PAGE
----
Innovation engine

Measured across the UK, annual Gross Value Added (GVA) by University of Edinburgh start-ups contributes more than £164m to the UK economy. In fact, of 262 companies to emerge from the university since the 1960s, 81% remain active today, employing more than 2,700 staff globally. That performance places the University of Edinburgh ahead of institutions such as MIT in terms of the number of start-ups it generates; an innovation hothouse that underlines why one in four graduates remain in Edinburgh and why blue chip brands such as Amazon, IBM and Microsoft all have R&D facilities in the city.

One such spin out making its mark is PureLiFi, founded by Professor Harald Haas to commercialise his groundbreaking research on data transmission using the visible light spectrum. With data transfer speeds 10,000 times faster than radio waves, LiFi not only enables bandwidths of 1 Gigabit/sec but is also far more secure.

Edinburgh’s universities play a pivotal role in the local economy. Through its core operations, knowledge transfer activities and world-class research the University generated £4.9bn in GVA and 44,500 jobs globally, when accounting for international alumni.

With £1.4bn earmarked for estate development over the next 10 years, the University of Edinburgh remains the city’s largest property developer. Its extensive programme of investment includes the soon-to-open Higgs Centre for Innovation. A partnership with the UK Astronomy Technology Centre, the new centre will open next year and will supply business incubation support for potential big data and space technology applications, enabling start-ups to realise the commercial potential of applied research in subjects such as particle physics.

It’s a story of innovation that is mirrored across Edinburgh’s academic landscape. Each university has carved its own areas of academic excellence and research expertise, such as the University of Edinburgh’s renowned School of Informatics, ranked among the world’s elite institutions for Computer Science. 

The future of energy

Research conducted into the economic impact of Heriot-Watt University demonstrated that it generates £278m in annual GVA for the Scottish economy and directly supports more than 6,000 jobs.

Set in 380-acres of picturesque parkland, Heriot-Watt University incorporates the Edinburgh Research Park, the first science park of its kind in the UK and now home to more than 40 companies.

Consistently ranked in the top 25% of UK universities, Heriot-Watt University enjoys an increasingly international reputation underpinned by a strong track record in research. 82% of the institution’s research is considered world-class (REF) – a fact reflected in a record breaking year for the university, attracting £40.6m in research funding in 2015. With an expanding campus in Dubai and last year’s opening of a £35m campus in Malaysia, Heriot-Watt is now among the UK’s top five universities in terms of international presence and numbers of international students.

"In 2015, Heriot-Watt University was ranked 34th overall in the QS ‘Top 50 under 50’ world rankings." 

Its established strengths in industry-related research will be further boosted with the imminent opening of the £20m Lyell Centre. It will become the Scottish headquarters of the British Geological Survey, and research will focus on global issues such as energy supply, environmental impact and climate change. As well as providing laboratory facilities, the new centre will feature a 50,000 litre climate change research aquarium, the UK Natural Environment Research Council Centre for Doctoral Training (CDT) in Oil and Gas, and the Shell Centre for Exploration Geoscience.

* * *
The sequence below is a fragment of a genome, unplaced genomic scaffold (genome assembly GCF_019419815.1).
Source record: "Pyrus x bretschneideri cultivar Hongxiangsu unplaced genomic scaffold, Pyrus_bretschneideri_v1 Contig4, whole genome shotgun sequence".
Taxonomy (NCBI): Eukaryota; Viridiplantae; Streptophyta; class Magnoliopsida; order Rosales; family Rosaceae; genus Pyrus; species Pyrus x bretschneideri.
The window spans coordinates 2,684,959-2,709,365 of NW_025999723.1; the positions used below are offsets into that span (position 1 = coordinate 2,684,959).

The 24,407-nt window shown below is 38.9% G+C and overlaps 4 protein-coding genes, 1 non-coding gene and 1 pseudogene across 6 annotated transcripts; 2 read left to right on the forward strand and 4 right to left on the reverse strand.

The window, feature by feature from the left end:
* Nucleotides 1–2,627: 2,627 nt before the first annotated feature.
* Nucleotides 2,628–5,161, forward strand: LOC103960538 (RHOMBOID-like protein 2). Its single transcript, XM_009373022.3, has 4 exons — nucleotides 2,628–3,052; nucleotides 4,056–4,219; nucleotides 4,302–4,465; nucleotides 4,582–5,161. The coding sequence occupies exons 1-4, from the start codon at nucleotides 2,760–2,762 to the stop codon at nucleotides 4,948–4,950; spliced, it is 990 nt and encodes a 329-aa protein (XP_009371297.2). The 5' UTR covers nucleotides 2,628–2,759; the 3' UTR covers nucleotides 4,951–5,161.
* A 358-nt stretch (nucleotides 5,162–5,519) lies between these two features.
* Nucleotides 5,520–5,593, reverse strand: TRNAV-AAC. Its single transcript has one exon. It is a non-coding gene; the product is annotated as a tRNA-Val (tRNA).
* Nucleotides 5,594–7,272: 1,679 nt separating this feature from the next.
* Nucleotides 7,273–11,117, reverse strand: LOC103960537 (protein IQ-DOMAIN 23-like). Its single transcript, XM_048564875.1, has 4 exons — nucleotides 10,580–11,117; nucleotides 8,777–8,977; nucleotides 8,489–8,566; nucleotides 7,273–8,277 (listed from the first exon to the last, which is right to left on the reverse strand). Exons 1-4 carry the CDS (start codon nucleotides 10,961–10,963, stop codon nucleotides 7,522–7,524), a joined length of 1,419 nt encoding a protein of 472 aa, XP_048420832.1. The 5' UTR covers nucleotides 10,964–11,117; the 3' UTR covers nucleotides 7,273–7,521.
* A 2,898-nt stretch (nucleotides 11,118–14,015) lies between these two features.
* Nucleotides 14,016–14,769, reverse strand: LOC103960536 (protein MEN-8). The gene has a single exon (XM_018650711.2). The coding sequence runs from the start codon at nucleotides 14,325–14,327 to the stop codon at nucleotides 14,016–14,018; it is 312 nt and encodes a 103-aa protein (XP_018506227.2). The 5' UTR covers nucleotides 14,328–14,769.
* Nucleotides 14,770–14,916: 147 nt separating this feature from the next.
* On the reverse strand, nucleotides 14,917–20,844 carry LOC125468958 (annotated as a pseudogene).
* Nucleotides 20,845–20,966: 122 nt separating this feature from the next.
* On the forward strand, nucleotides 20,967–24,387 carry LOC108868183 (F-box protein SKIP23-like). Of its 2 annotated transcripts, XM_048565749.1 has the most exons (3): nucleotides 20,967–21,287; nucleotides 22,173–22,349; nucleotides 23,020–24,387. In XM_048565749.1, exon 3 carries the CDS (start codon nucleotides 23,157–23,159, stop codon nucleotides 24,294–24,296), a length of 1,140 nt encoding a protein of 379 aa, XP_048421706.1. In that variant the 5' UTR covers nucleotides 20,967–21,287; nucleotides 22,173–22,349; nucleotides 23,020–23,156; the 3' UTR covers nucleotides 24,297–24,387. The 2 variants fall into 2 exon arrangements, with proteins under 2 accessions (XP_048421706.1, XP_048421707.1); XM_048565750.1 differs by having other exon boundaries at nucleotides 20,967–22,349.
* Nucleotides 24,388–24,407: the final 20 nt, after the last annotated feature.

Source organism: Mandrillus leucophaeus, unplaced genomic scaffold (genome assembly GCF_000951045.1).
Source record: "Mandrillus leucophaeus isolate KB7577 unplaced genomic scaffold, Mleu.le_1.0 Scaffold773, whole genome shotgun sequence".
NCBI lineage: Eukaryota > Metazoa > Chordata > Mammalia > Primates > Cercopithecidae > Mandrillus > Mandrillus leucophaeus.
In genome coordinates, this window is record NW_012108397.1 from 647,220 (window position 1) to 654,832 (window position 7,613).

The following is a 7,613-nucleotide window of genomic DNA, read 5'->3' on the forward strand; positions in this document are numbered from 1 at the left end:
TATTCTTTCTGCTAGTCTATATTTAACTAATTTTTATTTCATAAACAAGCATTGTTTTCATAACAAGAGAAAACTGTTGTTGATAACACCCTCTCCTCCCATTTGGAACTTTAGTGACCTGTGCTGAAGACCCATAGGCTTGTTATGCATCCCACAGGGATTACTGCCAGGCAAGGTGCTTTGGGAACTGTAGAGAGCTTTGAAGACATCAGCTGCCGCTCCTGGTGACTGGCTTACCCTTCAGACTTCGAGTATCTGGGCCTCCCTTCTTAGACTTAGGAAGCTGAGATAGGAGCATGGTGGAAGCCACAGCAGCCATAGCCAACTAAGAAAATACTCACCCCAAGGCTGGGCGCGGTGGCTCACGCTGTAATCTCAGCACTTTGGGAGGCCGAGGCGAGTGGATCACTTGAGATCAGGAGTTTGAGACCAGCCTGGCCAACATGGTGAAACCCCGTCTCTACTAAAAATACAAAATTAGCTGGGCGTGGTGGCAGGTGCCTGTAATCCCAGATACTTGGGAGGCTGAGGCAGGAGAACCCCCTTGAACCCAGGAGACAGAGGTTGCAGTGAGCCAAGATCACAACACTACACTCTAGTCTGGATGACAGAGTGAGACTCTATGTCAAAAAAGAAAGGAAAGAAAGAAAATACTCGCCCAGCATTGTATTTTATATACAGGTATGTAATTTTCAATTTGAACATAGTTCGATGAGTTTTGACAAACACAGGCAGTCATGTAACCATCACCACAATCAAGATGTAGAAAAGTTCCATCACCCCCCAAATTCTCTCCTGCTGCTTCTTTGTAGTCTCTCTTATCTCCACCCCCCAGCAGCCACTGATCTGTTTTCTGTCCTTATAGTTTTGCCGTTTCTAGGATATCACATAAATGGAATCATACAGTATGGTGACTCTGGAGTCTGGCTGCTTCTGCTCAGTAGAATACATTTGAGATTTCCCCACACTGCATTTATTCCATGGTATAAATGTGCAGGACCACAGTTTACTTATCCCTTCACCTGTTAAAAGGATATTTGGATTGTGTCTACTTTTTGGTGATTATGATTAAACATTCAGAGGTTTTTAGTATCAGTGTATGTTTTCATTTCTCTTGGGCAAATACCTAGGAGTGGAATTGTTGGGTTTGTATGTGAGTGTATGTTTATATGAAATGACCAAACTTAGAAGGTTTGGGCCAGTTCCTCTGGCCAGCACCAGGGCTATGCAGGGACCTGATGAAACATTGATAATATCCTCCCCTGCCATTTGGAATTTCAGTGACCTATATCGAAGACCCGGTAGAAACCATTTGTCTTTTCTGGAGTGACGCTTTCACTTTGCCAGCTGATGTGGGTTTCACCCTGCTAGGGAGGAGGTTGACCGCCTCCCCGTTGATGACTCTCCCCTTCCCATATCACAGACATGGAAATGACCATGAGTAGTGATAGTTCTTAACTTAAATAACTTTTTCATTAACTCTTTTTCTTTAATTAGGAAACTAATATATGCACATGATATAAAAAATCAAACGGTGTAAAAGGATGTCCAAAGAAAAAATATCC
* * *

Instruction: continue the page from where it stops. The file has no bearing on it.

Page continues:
International appeal

An increasingly global outlook, supported by a bold international strategy, is helping to drive Edinburgh Napier University’s growth. The university now has more than 4,500 students studying its overseas programmes, through partnerships with institutions in Hong Kong, Singapore, China, Sri Lanka and India.

Edinburgh Napier has been present in Hong Kong for more than 20 years and its impact grows year-on-year. Already the UK’s largest higher education provider in the territory, more than 1,500 students graduated in 2015 alone.

In terms of world-leading research, Edinburgh Napier continues to make its mark, with the REF judging 54% of its research to be either world-class or internationally excellent in 2014. The assessment singled out particular strengths in Earth Systems and Environmental Sciences, where it was rated the top UK modern university for research impact. Taking into account research, knowledge exchange, as well as student and staff spending, Edinburgh Napier University generates in excess of £201.9m GVA and supports 2,897 jobs in the city economy.

On the south-east side of Edinburgh, Queen Margaret University is Scotland’s first university to have an on-campus Business Gateway, highlighting the emphasis placed on business creation and innovation.

QMU moved up 49 places overall in the 2014 REF, taking it to 80th place in The Times’ rankings for research excellence in the UK. The Framework scored 58% of Queen Margaret’s research as either world-leading or internationally excellent, especially in relation to Speech and Language Sciences, where the University is ranked 2nd in the UK.

In terms of its international appeal, one in five of Queen Margaret’s students now comes from outside the EU, and it is also expanding its overseas programme offer, which already sees courses delivered in Greece, India, Nepal, Saudi Arabia and Singapore.

With 820 years of collective academic excellence to export to the world, Edinburgh enjoys a truly privileged position in the evolving story of academic globalisation and the commercialisation of world-class research and innovation. If he were still around today, Senator Moynihan would no doubt agree – a world-class city indeed.

For further information www.investinedinburgh.com